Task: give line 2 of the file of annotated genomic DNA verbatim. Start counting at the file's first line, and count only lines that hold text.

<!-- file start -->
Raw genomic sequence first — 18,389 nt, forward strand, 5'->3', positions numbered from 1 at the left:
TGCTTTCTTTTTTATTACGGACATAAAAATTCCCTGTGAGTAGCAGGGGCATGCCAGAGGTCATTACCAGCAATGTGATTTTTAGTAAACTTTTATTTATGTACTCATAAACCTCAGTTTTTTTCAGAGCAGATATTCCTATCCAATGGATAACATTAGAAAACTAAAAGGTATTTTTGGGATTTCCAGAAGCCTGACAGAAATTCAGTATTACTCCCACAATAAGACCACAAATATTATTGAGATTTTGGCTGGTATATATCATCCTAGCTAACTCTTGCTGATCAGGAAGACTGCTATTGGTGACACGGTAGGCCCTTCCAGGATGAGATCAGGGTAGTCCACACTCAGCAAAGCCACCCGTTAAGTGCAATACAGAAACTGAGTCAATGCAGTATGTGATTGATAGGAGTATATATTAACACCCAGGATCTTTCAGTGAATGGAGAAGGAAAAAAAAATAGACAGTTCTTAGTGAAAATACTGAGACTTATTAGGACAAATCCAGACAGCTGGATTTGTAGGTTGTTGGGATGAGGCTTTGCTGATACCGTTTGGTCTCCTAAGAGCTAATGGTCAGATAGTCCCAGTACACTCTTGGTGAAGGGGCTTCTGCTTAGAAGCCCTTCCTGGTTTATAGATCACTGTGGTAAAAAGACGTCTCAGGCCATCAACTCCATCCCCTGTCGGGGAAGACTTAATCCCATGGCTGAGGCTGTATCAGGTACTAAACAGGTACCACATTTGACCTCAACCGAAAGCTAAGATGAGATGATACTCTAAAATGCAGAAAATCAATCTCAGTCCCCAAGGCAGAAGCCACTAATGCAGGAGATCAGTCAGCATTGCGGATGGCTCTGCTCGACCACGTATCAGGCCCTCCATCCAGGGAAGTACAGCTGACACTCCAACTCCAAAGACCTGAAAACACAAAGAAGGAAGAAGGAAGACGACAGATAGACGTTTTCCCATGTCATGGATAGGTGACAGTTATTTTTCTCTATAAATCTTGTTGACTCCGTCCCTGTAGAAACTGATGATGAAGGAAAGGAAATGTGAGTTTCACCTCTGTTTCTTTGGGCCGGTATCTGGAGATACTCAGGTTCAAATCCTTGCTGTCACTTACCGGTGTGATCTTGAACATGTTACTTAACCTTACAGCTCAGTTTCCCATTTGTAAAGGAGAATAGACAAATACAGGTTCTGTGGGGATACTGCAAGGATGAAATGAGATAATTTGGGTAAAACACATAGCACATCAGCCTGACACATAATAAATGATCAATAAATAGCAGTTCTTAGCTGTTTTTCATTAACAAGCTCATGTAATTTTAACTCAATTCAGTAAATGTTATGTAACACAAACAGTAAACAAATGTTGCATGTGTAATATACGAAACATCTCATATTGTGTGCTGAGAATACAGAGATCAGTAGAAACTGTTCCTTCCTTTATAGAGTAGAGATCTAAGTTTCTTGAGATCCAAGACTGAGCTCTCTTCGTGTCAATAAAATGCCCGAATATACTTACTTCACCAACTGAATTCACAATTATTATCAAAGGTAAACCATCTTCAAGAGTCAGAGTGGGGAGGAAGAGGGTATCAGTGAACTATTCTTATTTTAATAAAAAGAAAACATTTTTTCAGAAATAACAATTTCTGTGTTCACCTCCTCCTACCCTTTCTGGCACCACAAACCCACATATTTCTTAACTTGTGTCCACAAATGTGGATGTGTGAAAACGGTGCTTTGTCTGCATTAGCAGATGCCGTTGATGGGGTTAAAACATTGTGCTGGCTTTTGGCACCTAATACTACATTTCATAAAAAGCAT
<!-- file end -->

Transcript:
TGCTTTCTTTTTTATTACGGACATAAAAATTCCCTGTGAGTAGCAGGGGCATGCCAGAGGTCATTACCAGCAATGTGATTTTTAGTAAACTTTTATTTATGTACTCATAAACCTCAGTTTTTTTCAGAGCAGATATTCCTATCCAATGGATAACATTAGAAAACTAAAAGGTATTTTTGGGATTTCCAGAAGCCTGACAGAAATTCAGTATTACTCCCACAATAAGACCACAAATATTATTGAGATTTTGGCTGGTATATATCATCCTAGCTAACTCTTGCTGATCAGGAAGACTGCTATTGGTGACACGGTAGGCCCTTCCAGGATGAGATCAGGGTAGTCCACACTCAGCAAAGCCACCCGTTAAGTGCAATACAGAAACTGAGTCAATGCAGTATGTGATTGATAGGAGTATATATTAACACCCAGGATCTTTCAGTGAATGGAGAAGGAAAAAAAAATAGACAGTTCTTAGTGAAAATACTGAGACTTATTAGGACAAATCCAGACAGCTGGATTTGTAGGTTGTTGGGATGAGGCTTTGCTGATACCGTTTGGTCTCCTAAGAGCTAATGGTCAGATAGTCCCAGTACACTCTTGGTGAAGGGGCTTCTGCTTAGAAGCCCTTCCTGGTTTATAGATCACTGTGGTAAAAAGACGTCTCAGGCCATCAACTCCATCCCCTGTCGGGGAAGACTTAATCCCATGGCTGAGGCTGTATCAGGTACTAAACAGGTACCACATTTGACCTCAACCGAAAGCTAAGATGAGATGATACTCTAAAATGCAGAAAATCAATCTCAGTCCCCAAGGCAGAAGCCACTAATGCAGGAGATCAGTCAGCATTGCGGATGGCTCTGCTCGACCACGTATCAGGCCCTCCATCCAGGGAAGTACAGCTGACACTCCAACTCCAAAGACCTGAAAACACAAAGAAGGAAGAAGGAAGACGACAGATAGACGTTTTCCCATGTCATGGATAGGTGACAGTTATTTTTCTCTATAAATCTTGTTGACTCCGTCCCTGTAGAAACTGATGATGAAGGAAAGGAAATGTGAGTTTCACCTCTGTTTCTTTGGGCCGGTATCTGGAGATACTCAGGTTCAAATCCTTGCTGTCACTTACCGGTGTGATCTTGAACATGTTACTTAACCTTACAGCTCAGTTTCCCATTTGTAAAGGAGAATAGACAAATACAGGTTCTGTGGGGATACTGCAAGGATGAAATGAGATAATTTGGGTAAAACACATAGCACATCAGCCTGACACATAATAAATGATCAATAAATAGCAGTTCTTAGCTGTTTTTCATTAACAAGCTCATGTAATTTTAACTCAATTCAGTAAATGTTATGTAACACAAACAGTAAACAAATGTTGCATGTGTAATATACGAAACATCTCATATTGTGTGCTGAGAATACAGAGATCAGTAGAAACTGTTCCTTCCTTTATAGAGTAGAGATCTAAGTTTCTTGAGATCCAAGACTGAGCTCTCTTCGTGTCAATAAAATGCCCGAATATACTTACTTCACCAACTGAATTCACAATTATTATCAAAGGTAAACCATCTTCAAGAGTCAGAGTGGGGAGGAAGAGGGTATCAGTGAACTATTCTTATTTTAATAAAAAGAAAACATTTTTTCAGAAATAACAATTTCTGTGTTCACCTCCTCCTACCCTTTCTGGCACCACAAACCCACATATTTCTTAACTTGTGTCCACAAATGTGGATGTGTGAAAACGGTGCTTTGTCTGCATTAGCAGATGCCGTTGATGGGGTTAAAACATTGTGCTGGCTTTTGGCACCTAATACTACATTTCATAAAAAGCAT